Ghost Brain
Zen Horse Repair
Household Ink Records, 2008
$15.00 (CD)

Image © Neal Crosbie
Image © Neal Crosbie

“THEY WRITE haiku in Fresno,” Neil Crosbie announces during the song “Fresno.” It sounds like a bit of a throwaway line, but Crosbie’s telling the truth: Fresno, a city in California’s Central Valley that might be mistaken for a series of parking lots, is also the unlikely home to a thriving writing scene. Zen Horse Repair’s new album, Ghost Brain, dedicates itself to finding poetry in similarly unexpected places. The band’s dreamy, winking songs pay equal dues to the dharma, Freewheelin’-era Bob Dylan, Tom Waits’s spoken-word cool, and a brand of eccentric humor all its own.

Tricycle readers may recognize Crosbie as the creator of the crafty cartoon coyote who is regularly seen in the magazine’s “Letters to the Editor” section. He’s also Zen Horse Repair’s lyricist and guitarist, sharing composition duties with drummer Tom Lackner. Ghost Brain is the group’s second album; their first, the selftitled Zen Horse Repair, was released in 2002. This is music to listen to while lying in the hammock on a late summer day or chopping vegetables for dinner: ruminative, kindhearted, and as chilled-out as homemade strawberry wine. Tinny banjos and Crosbie’s reedy twang reflect the band’s folk roots. Simple, catchy melodies are their mainstay, with the occasional flurry of recorders or mouth harp freefor- all thrown in to keep things interesting. (In the “Porch Song,” Lackner’s dotty xylophone lends a South American twinge to the otherwise bluegrass track; “Everything Be OK,” clocking in at just over a minute, features frogs croaking steadily and little else.) While the subjects of Crosbie’s songs tend toward the universal— moons, buddhas, women, grass—his lyrics often head off in unexpected directions. Like koans, they offer opportunities for listeners to follow a twisty path to fresh understandings.

“Moontime,” a rootsy duet with the sweet-voiced Vasanti Lackner, begins with strumming banjos, ukeleles, and an appealing refrain: “In the moontime, baby, we walked along.” Then the song expands to broader musings: “Now if as they say, one drifts through life meeting many enigmatic women / and as is commonly agreed, attention to time will get you nowhere / then it follows that we love wisdom for its own sake / and spend our evenings changing like the moon.” Ghost Brain is alight with this sense of possibility. Crosbie, observing a mallard duck or a girl walking back from the river, is alert to everyday opportunities for transformation—moments when “all the buddhas of the ten directions bow.” Yet Zen Horse Repair never takes itself too seriously; Crosbie adopts a fool’s persona, equal parts baffled and sly, always eager to turn a question on its head. He’ll talk about nirvana, but he’s got even more to say about the cicada, “the purest member of the insect world.”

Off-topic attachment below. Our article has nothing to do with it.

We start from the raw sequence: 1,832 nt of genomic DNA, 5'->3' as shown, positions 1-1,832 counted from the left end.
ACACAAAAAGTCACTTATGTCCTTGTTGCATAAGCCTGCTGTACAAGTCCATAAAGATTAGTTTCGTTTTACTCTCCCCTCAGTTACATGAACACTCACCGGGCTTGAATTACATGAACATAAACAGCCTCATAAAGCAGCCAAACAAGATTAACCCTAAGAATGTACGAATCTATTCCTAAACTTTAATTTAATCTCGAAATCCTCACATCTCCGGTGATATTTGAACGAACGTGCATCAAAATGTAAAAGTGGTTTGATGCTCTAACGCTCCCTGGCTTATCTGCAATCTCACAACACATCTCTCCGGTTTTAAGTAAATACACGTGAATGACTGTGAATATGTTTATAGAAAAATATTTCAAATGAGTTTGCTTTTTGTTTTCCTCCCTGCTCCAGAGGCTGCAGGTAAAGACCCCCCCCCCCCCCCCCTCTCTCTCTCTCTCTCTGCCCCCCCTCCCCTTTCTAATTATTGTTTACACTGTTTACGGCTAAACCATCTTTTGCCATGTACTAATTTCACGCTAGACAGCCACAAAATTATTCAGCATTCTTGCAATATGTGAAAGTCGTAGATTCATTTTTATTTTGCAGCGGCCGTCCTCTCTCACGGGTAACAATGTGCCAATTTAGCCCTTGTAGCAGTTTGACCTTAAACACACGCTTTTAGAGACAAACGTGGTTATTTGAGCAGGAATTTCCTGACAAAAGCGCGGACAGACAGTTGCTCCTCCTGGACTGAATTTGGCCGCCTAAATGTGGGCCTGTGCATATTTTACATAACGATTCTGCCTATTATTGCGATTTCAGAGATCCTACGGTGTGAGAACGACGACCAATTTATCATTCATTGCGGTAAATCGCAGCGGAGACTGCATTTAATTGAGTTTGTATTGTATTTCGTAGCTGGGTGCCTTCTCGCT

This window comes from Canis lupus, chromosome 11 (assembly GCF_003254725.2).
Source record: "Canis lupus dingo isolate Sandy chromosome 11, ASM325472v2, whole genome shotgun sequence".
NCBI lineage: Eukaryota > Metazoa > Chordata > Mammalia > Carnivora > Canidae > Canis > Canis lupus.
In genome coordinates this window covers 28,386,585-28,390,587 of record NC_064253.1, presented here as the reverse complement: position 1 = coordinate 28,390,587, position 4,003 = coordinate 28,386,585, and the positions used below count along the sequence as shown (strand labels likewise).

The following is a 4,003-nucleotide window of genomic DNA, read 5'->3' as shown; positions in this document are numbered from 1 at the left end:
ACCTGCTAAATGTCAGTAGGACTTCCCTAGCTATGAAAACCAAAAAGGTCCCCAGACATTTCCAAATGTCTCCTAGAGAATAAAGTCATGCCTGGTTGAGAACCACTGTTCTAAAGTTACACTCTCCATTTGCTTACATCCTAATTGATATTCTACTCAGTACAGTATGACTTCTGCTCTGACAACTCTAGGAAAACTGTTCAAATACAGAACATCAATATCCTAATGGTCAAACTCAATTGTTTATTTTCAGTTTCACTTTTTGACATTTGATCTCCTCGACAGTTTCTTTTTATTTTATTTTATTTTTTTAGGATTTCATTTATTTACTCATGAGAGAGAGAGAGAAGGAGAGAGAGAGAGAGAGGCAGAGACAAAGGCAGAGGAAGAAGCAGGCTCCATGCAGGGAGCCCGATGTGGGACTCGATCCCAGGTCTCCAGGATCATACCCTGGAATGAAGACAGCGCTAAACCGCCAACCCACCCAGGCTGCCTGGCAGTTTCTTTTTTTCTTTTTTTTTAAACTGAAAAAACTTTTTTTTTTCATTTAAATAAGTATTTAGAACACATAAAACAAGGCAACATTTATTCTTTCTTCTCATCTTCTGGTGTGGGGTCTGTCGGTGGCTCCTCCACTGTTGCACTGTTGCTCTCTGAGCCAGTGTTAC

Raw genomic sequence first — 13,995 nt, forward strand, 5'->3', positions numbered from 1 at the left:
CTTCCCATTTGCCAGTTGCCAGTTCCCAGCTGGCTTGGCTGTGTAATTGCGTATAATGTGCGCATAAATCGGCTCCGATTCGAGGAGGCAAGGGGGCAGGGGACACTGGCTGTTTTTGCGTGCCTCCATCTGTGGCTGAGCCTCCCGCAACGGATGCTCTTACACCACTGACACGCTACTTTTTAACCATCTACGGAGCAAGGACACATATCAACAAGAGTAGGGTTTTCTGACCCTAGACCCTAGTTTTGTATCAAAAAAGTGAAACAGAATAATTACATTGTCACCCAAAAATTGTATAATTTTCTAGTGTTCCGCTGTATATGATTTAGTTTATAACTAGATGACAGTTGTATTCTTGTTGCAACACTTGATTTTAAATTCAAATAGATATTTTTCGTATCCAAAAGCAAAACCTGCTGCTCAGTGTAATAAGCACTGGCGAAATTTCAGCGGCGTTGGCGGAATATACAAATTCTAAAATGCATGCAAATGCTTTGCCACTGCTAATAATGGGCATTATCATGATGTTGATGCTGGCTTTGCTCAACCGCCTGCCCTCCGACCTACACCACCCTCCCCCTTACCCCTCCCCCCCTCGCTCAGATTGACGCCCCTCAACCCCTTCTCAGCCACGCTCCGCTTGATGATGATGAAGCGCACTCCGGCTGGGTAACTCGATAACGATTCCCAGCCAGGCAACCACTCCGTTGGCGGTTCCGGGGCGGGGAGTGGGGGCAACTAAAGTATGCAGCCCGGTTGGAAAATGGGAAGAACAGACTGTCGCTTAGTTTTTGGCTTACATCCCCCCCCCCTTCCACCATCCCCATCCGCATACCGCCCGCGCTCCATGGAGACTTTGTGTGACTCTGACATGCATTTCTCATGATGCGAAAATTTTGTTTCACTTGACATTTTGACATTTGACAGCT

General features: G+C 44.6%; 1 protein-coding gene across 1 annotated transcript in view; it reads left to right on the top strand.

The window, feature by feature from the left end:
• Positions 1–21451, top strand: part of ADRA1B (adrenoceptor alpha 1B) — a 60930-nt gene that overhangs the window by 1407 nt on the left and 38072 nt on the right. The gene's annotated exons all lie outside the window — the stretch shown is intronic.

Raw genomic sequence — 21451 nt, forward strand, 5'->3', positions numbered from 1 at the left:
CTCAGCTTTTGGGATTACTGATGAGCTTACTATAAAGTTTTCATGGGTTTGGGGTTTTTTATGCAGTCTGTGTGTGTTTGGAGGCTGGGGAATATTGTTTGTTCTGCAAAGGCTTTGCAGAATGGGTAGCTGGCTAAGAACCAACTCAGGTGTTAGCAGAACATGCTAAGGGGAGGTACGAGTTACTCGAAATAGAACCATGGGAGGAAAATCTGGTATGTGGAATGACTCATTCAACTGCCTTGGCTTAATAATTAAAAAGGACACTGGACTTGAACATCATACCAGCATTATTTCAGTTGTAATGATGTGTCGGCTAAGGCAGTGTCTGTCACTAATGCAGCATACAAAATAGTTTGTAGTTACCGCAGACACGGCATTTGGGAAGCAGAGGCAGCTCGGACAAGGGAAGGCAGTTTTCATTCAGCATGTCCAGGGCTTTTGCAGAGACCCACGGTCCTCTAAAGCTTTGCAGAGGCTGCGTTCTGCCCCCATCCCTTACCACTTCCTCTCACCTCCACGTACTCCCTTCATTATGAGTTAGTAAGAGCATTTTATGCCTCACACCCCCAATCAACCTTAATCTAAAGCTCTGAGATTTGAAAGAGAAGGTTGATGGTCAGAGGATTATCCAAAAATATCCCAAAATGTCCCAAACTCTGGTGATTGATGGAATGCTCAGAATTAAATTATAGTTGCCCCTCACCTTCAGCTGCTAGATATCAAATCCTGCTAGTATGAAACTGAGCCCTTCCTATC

While Ghost Brain is grounded in Buddhism, it bears little similarity to the type of spiritual music that features long-locked men in purple robes and excessive fluting. Zen Horse Repair is too strange and deadpan to provide a relaxing background for a hot-stone massage. “Slow Learner” makes languorous, offbeat bedroom music, with Crosbie crooning, “You’ve got something to tell me / Tell me more slowly / I’m a slow learner / Learning slow,” and sounding like a man who’s been around a few karmic blocks. In the darkly romantic “Canoe Song,” a growly Crosbie sketches a portrait of a natural world whose quiet grandeur reminds him of the quickly whirling clock of human life. “Sailing by the stars; there’s little here that’s ours,” he sings over a rippling keyboard, barely raising his voice. Though Zen Horse Repair’s songs often run up against emptiness and the ultimate void, their lyrics display the bittersweet acceptance that sometimes comes with age: “Enjoy the view.”

Ghost Brain
is clearly a labor of love, from the delicate watercolor album cover (also by Crosbie) to the fine-tuned thwacks and rattles that pepper each track. Where such projects might fall prey to solipsism or self-congratulation, this album heads in the opposite direction, spreading a contagious warmth. For Zen Horse Repair, each song seems to represent a new chance to reach out and connect with listeners. The drowsy, welcoming “Harmonica Virgins,” which opens the album, sets the tone for what’s to come: a wistful harmonica, a melody that swoops and dips like a low-flying water bird. “Our conversation sort of swims, afloat in the sky,” Crosbie sings vaguely. It’s easy to picture him lying down and looking up at the sky, head propped comfortably in his hands—and surprisingly easy to picture yourself beside him

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